This statement is delivered by Dr. Do Huu Hao, former Vice Minister of Industry and Trade at the conference "Appraisal on project for exploiting and processing iron ore at Thach Khe iron mine, in Ha Tinh province".
Thus, the Government agencies, scientists and investors must study and calculate carefully before deciding to restart this project because its impacts on environment are extremely serious and incalculable.
The risk of marine environmental disaster
When Thach Khe iron mine is put into operation, tailings will be discharged on the coast forming the biggest coastal landfill in Vietnam with the maximum volume of 69,262m3 per day.
Based on the mine design, Thach Khe Iron Joint Stock Company (TIC) will embank the girdle shaped dike to stabilize the landfill. However, a large investment capital amount is required to improve and resolve the environmental impacts arising from discharging tailings such as erosion in the northern and southern coasts of the landfill, degradation of marine environment, change in natural conditions of the vast areas, etc..
In addition, wastewater produced from mining activities contains a lot of toxic substances to the environment. Therefore, the wastewater treatment is vital matter if Thach Khe iron mine is exploited.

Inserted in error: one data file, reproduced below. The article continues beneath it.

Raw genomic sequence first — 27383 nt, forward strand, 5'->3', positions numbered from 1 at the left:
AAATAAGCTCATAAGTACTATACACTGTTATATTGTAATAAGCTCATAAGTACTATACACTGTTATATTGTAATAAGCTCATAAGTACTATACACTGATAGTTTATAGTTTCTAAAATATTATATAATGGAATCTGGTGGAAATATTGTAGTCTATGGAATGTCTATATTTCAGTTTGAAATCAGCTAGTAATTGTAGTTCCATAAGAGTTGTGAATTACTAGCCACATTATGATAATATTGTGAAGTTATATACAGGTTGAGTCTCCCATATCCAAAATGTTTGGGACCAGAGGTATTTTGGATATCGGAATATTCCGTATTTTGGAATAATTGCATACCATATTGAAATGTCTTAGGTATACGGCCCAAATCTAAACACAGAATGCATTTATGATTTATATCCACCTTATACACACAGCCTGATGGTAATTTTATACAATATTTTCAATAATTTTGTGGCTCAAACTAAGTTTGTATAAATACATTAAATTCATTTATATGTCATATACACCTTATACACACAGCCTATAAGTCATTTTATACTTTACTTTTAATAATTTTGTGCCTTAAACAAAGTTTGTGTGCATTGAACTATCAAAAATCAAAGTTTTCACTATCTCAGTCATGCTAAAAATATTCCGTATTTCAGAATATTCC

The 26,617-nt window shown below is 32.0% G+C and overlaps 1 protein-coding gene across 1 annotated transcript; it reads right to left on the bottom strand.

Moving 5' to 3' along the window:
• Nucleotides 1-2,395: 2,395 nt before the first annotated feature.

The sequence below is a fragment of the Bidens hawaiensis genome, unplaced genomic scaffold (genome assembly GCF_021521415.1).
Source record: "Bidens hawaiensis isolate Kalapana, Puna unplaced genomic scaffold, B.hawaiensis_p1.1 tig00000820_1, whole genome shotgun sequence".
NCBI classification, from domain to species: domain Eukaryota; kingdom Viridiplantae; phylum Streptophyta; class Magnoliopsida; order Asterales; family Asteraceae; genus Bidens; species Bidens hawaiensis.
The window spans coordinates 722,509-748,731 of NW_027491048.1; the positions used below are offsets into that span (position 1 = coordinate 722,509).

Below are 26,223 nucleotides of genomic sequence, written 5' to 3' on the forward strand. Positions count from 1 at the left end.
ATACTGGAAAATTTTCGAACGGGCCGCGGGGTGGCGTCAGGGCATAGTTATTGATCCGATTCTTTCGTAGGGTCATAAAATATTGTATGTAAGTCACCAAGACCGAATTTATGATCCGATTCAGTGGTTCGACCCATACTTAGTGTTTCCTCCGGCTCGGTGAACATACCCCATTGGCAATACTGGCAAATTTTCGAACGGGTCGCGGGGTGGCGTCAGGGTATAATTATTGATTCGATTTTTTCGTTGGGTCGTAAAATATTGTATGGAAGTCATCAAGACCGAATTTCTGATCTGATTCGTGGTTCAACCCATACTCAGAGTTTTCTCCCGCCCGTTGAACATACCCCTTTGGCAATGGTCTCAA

The risk of salinity intrusion and groundwater degradation in the area.
"The Thach Khe iron mine area is characterized by sandy soils and sand dunes, which contain fresh groundwater, in a dynamic equilibrium relation with the surrounding salt water. In fact, after TIC excavated mining pit, the underground water level has been lowered because water into mining pit is pumped out into the sea. It is predicted that if the mining pit is excavated hundreds of meter deeper and four – five times wider and drained, salt water from the East Sea and Ha Vang River will penetrate and gradually replace the fresh water that is in the sand dunes,” said Prof., D.Sc Dang Trung Thuan, Chairman of Vietnam Association for Geochemistry.
Desertification of Thach Ha coastal area
"In the area of Thach Khe iron mine, when the mining pit is drained, the groundwater level in the dunes is lowered, seawater penetrates and gradually replaces the freshwater in the sand dunes, leading to the salinity intrusion of land. As a result, the natural vegetation such as rhodomyrtus tomentosa, melastomataceae, especially the melaleuca cajuputi powell, will gradually wither. Agricultural crops will not develop because the soil is drought and saline.
The existing fragile ecosystem in the dunes which plays an important role against sand dust and flows, will disappear and the coastal dunes of Thach Ha will become a real desert.” Thuan added.